Wednesday, June 9, 2010

#25: Reality Hunger

I really need to stop reading manifestos. First it was The Communist Manifesto. Then, earlier this year, it was You Are Not a Gadget: A Manifesto, by Jaron Lanier. "Workers of the world, unite!" yielded to much ado about the "hive mind." Like any manifesto, both were distinctly aware of their characterization as such; hence, the grandiose language and sweeping world vision. (I suppose Karl Marx's received a bit more attention than Jaron Lanier's, however.)

Reality Hunger: A Manifesto, by virtue of its self-descriptive subtitle, belongs to this same (decreasingly exclusive) club. However, David Shields, whose other books have titles like The Thing About Life Is That One Day You'll Be Dead, hardly looks like a kindred spirit of the communist revolutionary or the cautious Internet pioneer (based on his photograph on the book's back flap, at least). The bald and bespectacled author appears better suited for a dignified study of poetry, or perhaps as a caption writer for a nature-themed daily calendar.

Neither of these subjects is what Shields is interested in writing about, however. In what the author describes as "twenty-six chapters; 618 mini-sections," a case is made for an emerging writing form. "An artistic movement, albeit an organic and as-yet-unstated one, is forming," Shields writes. "What are its key components? A deliberate unartiness: 'raw' material, seemingly unprocessed, unfiltered, uncensored, and unprofessional."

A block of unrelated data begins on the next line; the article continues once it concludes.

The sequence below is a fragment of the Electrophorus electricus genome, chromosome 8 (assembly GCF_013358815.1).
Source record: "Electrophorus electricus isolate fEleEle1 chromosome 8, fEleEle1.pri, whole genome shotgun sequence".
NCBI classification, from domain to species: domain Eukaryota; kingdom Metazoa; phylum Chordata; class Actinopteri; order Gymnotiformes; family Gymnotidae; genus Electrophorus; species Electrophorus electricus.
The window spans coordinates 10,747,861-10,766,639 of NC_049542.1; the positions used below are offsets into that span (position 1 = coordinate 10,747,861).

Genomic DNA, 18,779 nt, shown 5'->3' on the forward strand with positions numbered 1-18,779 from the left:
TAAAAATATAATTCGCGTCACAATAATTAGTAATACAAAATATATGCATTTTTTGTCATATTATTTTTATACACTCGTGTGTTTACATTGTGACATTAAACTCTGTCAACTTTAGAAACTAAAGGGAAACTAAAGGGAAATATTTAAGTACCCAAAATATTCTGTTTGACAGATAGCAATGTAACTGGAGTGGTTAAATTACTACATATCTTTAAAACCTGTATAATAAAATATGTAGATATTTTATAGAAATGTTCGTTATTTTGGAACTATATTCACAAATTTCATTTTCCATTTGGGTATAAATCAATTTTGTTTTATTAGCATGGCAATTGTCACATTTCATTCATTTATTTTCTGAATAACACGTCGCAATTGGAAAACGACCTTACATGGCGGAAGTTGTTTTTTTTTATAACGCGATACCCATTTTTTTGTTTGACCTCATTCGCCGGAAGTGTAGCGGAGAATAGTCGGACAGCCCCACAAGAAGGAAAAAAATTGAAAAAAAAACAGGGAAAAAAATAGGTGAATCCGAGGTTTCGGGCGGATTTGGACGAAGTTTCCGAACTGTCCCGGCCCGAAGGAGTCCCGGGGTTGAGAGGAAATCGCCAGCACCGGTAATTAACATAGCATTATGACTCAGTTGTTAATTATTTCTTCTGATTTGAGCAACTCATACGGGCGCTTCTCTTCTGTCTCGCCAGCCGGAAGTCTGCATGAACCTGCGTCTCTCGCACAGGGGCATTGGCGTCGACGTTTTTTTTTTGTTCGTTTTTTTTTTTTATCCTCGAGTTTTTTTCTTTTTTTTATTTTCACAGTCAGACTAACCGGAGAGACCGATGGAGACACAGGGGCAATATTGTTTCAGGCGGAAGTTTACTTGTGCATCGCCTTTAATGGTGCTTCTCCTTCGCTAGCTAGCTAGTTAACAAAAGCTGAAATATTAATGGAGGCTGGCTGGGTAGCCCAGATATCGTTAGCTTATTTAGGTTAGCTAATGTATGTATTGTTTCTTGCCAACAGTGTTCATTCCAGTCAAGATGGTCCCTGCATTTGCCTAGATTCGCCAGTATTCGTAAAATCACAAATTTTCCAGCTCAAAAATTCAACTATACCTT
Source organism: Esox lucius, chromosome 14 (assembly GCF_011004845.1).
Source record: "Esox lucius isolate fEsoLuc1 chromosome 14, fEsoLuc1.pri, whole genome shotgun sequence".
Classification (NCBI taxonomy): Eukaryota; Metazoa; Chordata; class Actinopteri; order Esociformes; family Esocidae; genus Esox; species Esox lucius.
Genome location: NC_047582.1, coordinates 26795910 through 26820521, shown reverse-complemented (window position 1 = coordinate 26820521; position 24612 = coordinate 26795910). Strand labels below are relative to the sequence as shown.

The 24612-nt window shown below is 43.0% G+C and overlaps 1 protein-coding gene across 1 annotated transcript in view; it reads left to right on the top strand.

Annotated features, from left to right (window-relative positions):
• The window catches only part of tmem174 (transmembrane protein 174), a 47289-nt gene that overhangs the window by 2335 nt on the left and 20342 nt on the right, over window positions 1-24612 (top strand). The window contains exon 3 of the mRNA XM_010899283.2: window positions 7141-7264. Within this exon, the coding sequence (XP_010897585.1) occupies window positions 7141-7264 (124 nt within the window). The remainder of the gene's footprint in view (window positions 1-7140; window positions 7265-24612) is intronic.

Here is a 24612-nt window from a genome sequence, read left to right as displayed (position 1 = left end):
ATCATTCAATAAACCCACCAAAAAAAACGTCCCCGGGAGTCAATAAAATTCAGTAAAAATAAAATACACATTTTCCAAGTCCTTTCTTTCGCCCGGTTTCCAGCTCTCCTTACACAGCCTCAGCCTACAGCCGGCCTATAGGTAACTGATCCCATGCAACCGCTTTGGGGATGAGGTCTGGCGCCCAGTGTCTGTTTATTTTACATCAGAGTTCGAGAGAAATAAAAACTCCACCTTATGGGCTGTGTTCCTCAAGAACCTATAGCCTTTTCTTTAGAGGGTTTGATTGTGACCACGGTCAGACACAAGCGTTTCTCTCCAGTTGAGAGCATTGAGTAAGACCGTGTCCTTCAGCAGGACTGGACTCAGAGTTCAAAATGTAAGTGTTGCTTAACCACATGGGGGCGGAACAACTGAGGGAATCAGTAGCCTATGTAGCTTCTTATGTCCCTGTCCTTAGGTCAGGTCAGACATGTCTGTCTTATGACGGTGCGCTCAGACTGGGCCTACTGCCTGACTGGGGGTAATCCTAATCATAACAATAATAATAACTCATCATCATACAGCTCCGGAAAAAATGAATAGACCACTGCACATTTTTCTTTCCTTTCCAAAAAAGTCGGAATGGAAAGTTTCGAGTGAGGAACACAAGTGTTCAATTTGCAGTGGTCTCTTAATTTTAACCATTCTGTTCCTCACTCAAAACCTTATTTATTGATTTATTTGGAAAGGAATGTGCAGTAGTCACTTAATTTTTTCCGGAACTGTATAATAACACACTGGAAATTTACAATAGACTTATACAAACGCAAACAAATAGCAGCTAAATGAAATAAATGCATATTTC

Or did Shields actually write this? Aha, he would reply, but that's just the point: who cares? Each of these hundreds of fragmentary "mini-sections" operates as a unique thought, yet also as an integral part of the whole. What if section three were written by David Shields? Or what if it were David Mamet, or David Carr, or David Markson (all of whom are also quoted in Reality Hunger)? Does knowing the identity of the author -- or, for that matter, evaluating the authenticity of the text itself -- alter the experience of reading the work? And if so, is this for the better or the worse? In short, why the big fuss over intellectual property?

Well, for one, most writers struggle to scrape together the requisite means to make a living out of their dreams. When someone else comes along and irreverently plucks a quote here and a passage there wholesale, a drop in royalties is the result. This would appear to be an understandable reason for approximately 618 authors, speakers, and public figures to be very angry with David Shields. Thanks to the lawyers at Random House, however, the author was generously spared this fate. Lamenting the loss of a "freedom that writers from Montaigne to Burroughs took for granted," Shields explains, in a brief note following the main text, that his publisher's dutiful attorneys "determined that it was necessary for me to provide a complete list of citations," but that readers may easily "restore this book to the form in which I intended it to be read" by cutting out these very citations with a pair of scissors.

"Reality cannot be copyrighted," Shields declares. He is right, it cannot; but its various expressions can, and do, warrant legal protection. The author, in an online defense of his book, claims that "numerous bloggers appear to think I'm the anti-Christ because I don't genuflect at the twin altars of the novel and intellectual property." But I suspect theirs is merely a case of disenchantment, not stupefaction. The starving masses may be hungering for reality, but it is doubtful that a hardcover compendium of reprocessed ideas will provide the necessary protein. The last sentence of Reality Hunger reads, "Stop; don't read any farther." I'm assuming it was David Shields who wrote this line; regardless of the author, this advice would have been far more useful in the book's earlier pages. Even reality hunger disappears when confronted with enough junk food.

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